Dissent from the Front Lines

When will we listen to the troops? I'm not talking about soldiers used as props for a George Bush photo op, telling reporters what Washington wants to hear. The military is disciplined and thus accustomed, from Gen. David Petraeus on down, to toeing the official line. But the Iraq war has also produced brilliant messages of dissent from the ranks that should cause us to stop in our tracks and reconsider what we have wrought. First, a group of sergeants came forward, and on Tuesday it was the captains' turn to speak out.

In "The War as We Saw It," an eloquent Op-Ed article published in The New York Times in August, seven sergeants summarized the futility of their 15 months of fighting in Iraq: "To believe that Americans, with an occupying force that long ago outlived its reluctant welcome, can win over a recalcitrant local population and win this counterinsurgency is farfetched." After penning that crie de cour, two of the soldiers died in Iraq and a third was severely wounded.

On Tuesday, The Washington Post printed "The Real Iraq We Knew," by 12 former Army captains, all of whom served in Iraq. It begins: "Today marks five years since the authorization of military force in Iraq, setting Operation Iraqi Freedom in motion. Five years on, the Iraq war is as undermanned and under-resourced as it was from the start. And, five years on Iraq is in shambles. As Army captains who served in Baghdad and beyond, we've seen the corruption and the sectarian division. We understand what it's like to be stretched too thin. And we know when it's time to get out."

How come those brave veterans know it's time to get out, but leading Democrats, who voted for the war to be authorized, are still pussyfooting about quickly removing the troops from this ever-deepening quagmire? They're jockeying for political advantage, knowing that drawing out the war hurts the Republicans. It is a deeply cynical ploy that works only because with our all-volunteer military, most Americans don't have to face the choice of sacrificing themselves or their loved ones in a futile and losing war.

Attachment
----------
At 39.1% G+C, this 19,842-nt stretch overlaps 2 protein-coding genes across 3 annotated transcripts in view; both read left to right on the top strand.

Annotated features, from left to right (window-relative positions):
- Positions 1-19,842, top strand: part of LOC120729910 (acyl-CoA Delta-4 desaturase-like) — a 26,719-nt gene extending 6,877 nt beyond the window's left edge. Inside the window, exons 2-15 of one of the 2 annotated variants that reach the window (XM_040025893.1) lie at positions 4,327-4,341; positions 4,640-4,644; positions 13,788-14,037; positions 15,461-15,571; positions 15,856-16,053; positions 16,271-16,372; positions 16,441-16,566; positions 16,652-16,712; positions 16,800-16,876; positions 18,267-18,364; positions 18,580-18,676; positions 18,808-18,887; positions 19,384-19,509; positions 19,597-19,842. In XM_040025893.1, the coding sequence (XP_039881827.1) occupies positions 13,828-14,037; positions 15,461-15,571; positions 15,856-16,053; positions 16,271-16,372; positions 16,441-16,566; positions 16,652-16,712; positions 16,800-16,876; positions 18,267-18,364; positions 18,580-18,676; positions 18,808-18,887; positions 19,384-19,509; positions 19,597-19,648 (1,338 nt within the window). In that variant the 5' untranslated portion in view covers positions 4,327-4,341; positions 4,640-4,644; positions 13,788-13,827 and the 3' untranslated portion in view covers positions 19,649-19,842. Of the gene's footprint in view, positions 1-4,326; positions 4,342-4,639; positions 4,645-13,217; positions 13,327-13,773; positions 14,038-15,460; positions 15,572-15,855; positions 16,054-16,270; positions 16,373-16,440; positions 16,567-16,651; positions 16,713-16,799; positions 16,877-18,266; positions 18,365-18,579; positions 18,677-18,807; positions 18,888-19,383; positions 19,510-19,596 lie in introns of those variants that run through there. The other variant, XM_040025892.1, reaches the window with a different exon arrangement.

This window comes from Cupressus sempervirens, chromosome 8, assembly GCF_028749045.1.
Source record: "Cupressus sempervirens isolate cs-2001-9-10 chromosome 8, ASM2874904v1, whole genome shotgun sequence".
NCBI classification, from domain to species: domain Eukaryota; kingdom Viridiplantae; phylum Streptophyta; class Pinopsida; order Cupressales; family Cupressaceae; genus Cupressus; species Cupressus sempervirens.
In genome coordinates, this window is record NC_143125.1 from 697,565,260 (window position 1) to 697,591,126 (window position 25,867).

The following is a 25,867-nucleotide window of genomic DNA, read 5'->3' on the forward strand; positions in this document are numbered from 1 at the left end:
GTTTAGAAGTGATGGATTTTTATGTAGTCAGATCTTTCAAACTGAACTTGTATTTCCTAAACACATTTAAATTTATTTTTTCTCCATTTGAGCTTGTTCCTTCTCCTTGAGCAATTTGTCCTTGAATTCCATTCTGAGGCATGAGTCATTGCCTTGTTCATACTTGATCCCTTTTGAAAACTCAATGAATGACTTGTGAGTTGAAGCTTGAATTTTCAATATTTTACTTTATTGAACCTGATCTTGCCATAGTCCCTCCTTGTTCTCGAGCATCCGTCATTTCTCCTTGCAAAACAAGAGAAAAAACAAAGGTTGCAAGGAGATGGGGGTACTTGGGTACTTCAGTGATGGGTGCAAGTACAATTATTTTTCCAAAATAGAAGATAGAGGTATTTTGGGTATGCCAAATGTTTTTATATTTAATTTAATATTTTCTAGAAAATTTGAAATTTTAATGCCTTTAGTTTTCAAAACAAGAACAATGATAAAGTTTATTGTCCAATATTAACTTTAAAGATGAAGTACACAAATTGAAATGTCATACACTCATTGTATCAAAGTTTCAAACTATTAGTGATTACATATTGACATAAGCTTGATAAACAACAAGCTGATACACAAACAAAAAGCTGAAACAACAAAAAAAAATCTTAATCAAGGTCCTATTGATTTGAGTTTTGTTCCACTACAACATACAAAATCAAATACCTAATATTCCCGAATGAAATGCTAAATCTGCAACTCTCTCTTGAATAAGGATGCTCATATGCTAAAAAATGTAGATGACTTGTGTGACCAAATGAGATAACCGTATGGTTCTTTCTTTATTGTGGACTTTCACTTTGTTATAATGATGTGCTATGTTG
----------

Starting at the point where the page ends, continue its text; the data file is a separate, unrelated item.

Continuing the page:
Yes, it costs the taxpayers, but so do the "Halo 3" video games they are purchasing in record numbers, and for most Americans, Iraq is a make-believe war. Even the cost seems unreal, as Bush is the first president in U.S. history to cut taxes in a time of war, with the result that more than a trillion dollars in long-term obligations will not come due while his administration has to foot the bills.

If there was a draft, people would be in the streets demanding an end to this carnage, which now threatens to go on for decades. That is precisely what the neocon ideologues who got us into this mess built their fantasies on: a volunteer force, supplemented by hundreds of thousands of contractors (including 50,000 mercenary troops like those from Blackwater) and the purchase of largely irrelevant but highly profitable high-tech weaponry, although they forgot about simple armor for the troops.

The most fraudulent neocon claim was that pro-Western, even pro-Israel Iraqis, like their favorite, the now totally discredited Ahmed Chalabi, would police the country as surrogates for the U.S., and that Iraqi oil sales would pay for it all. The 12 captains, who worked with the locals, are very clear as to the forlorn outcome of that plan: " ... many of us witnessed the exploitation of U.S. tax dollars by Iraqi officials and military officers. Sabotage and graft have had a particularly deleterious impact on Iraq's oil industry which still fails to produce the revenue that Pentagon war planners hoped would pay for Iraq's reconstruction."

As for that other ongoing illusion-that we are turning power over to Iraqi forces we have trained-the captains write: "Iraqi soldiers quit at will. The police are effectively controlled by militias. And ... corruption is debilitating. U.S. tax dollars enrich self-serving generals and support the very elements that will battle each other after we're gone."

Building an empire on the cheap and by proxy doesn't work. If you want one, and of course most of us don't, since only a few fat cats benefit from such imperial adventures, you need a vast conscript army.

As the captains put it: "There is only one way we might be able to succeed in Iraq. To continue an operation of this intensity and duration, we would have to abandon our volunteer military for compulsory service. Short of that, our best option is to leave Iraq immediately." Enough said.

Robert Scheer is editor of Truthdig.com and a regular columnist for The San Francisco Chronicle.

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